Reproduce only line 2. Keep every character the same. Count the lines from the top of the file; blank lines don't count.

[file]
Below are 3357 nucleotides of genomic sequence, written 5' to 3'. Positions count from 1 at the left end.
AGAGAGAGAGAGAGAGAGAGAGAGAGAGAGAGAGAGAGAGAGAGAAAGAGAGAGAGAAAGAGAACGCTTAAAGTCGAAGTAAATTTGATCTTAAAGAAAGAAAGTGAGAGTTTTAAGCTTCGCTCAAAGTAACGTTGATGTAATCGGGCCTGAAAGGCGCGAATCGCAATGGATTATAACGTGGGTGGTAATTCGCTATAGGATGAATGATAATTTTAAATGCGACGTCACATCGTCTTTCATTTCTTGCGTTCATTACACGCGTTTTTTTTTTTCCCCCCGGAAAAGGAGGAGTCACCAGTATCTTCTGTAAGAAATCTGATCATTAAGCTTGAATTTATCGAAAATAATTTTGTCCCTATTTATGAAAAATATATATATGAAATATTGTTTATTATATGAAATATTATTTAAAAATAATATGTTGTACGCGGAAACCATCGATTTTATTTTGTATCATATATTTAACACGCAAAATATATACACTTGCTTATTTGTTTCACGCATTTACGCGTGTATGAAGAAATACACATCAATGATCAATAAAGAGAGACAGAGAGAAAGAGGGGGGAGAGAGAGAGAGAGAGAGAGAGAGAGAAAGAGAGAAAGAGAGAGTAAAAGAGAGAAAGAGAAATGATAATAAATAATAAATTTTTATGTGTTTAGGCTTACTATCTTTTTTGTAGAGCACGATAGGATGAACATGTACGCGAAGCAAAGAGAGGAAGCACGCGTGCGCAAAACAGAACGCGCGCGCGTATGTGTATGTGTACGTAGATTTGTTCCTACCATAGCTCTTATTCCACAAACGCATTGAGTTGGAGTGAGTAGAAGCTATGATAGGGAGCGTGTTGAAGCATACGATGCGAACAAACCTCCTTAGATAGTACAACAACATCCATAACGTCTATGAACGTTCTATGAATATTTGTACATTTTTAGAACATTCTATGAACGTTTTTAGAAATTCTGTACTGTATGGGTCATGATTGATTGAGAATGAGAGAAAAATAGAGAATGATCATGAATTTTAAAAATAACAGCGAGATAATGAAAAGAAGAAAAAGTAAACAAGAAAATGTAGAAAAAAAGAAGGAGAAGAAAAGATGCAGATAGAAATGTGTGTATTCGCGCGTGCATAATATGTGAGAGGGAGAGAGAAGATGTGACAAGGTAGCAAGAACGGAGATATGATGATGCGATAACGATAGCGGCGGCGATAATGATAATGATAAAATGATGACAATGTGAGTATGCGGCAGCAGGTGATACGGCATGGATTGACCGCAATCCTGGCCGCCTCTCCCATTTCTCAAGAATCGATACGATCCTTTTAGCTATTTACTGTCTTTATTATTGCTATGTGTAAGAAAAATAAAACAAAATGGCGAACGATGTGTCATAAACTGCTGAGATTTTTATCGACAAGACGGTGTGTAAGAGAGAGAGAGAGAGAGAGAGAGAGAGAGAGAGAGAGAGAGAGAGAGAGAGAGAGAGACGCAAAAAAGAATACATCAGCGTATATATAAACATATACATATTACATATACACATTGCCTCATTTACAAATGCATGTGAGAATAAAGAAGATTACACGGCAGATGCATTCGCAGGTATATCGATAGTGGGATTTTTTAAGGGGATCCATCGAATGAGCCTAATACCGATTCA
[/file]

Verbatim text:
AGAGAGAGAGAGAGAGAGAGAGAGAGAGAGAGAGAGAGAGAGAGAAAGAGAGAGAGAAAGAGAACGCTTAAAGTCGAAGTAAATTTGATCTTAAAGAAAGAAAGTGAGAGTTTTAAGCTTCGCTCAAAGTAACGTTGATGTAATCGGGCCTGAAAGGCGCGAATCGCAATGGATTATAACGTGGGTGGTAATTCGCTATAGGATGAATGATAATTTTAAATGCGACGTCACATCGTCTTTCATTTCTTGCGTTCATTACACGCGTTTTTTTTTTTCCCCCCGGAAAAGGAGGAGTCACCAGTATCTTCTGTAAGAAATCTGATCATTAAGCTTGAATTTATCGAAAATAATTTTGTCCCTATTTATGAAAAATATATATATGAAATATTGTTTATTATATGAAATATTATTTAAAAATAATATGTTGTACGCGGAAACCATCGATTTTATTTTGTATCATATATTTAACACGCAAAATATATACACTTGCTTATTTGTTTCACGCATTTACGCGTGTATGAAGAAATACACATCAATGATCAATAAAGAGAGACAGAGAGAAAGAGGGGGGAGAGAGAGAGAGAGAGAGAGAGAGAGAAAGAGAGAAAGAGAGAGTAAAAGAGAGAAAGAGAAATGATAATAAATAATAAATTTTTATGTGTTTAGGCTTACTATCTTTTTTGTAGAGCACGATAGGATGAACATGTACGCGAAGCAAAGAGAGGAAGCACGCGTGCGCAAAACAGAACGCGCGCGCGTATGTGTATGTGTACGTAGATTTGTTCCTACCATAGCTCTTATTCCACAAACGCATTGAGTTGGAGTGAGTAGAAGCTATGATAGGGAGCGTGTTGAAGCATACGATGCGAACAAACCTCCTTAGATAGTACAACAACATCCATAACGTCTATGAACGTTCTATGAATATTTGTACATTTTTAGAACATTCTATGAACGTTTTTAGAAATTCTGTACTGTATGGGTCATGATTGATTGAGAATGAGAGAAAAATAGAGAATGATCATGAATTTTAAAAATAACAGCGAGATAATGAAAAGAAGAAAAAGTAAACAAGAAAATGTAGAAAAAAAGAAGGAGAAGAAAAGATGCAGATAGAAATGTGTGTATTCGCGCGTGCATAATATGTGAGAGGGAGAGAGAAGATGTGACAAGGTAGCAAGAACGGAGATATGATGATGCGATAACGATAGCGGCGGCGATAATGATAATGATAAAATGATGACAATGTGAGTATGCGGCAGCAGGTGATACGGCATGGATTGACCGCAATCCTGGCCGCCTCTCCCATTTCTCAAGAATCGATACGATCCTTTTAGCTATTTACTGTCTTTATTATTGCTATGTGTAAGAAAAATAAAACAAAATGGCGAACGATGTGTCATAAACTGCTGAGATTTTTATCGACAAGACGGTGTGTAAGAGAGAGAGAGAGAGAGAGAGAGAGAGAGAGAGAGAGAGAGAGAGAGAGAGAGAGAGACGCAAAAAAGAATACATCAGCGTATATATAAACATATACATATTACATATACACATTGCCTCATTTACAAATGCATGTGAGAATAAAGAAGATTACACGGCAGATGCATTCGCAGGTATATCGATAGTGGGATTTTTTAAGGGGATCCATCGAATGAGCCTAATACCGATTCA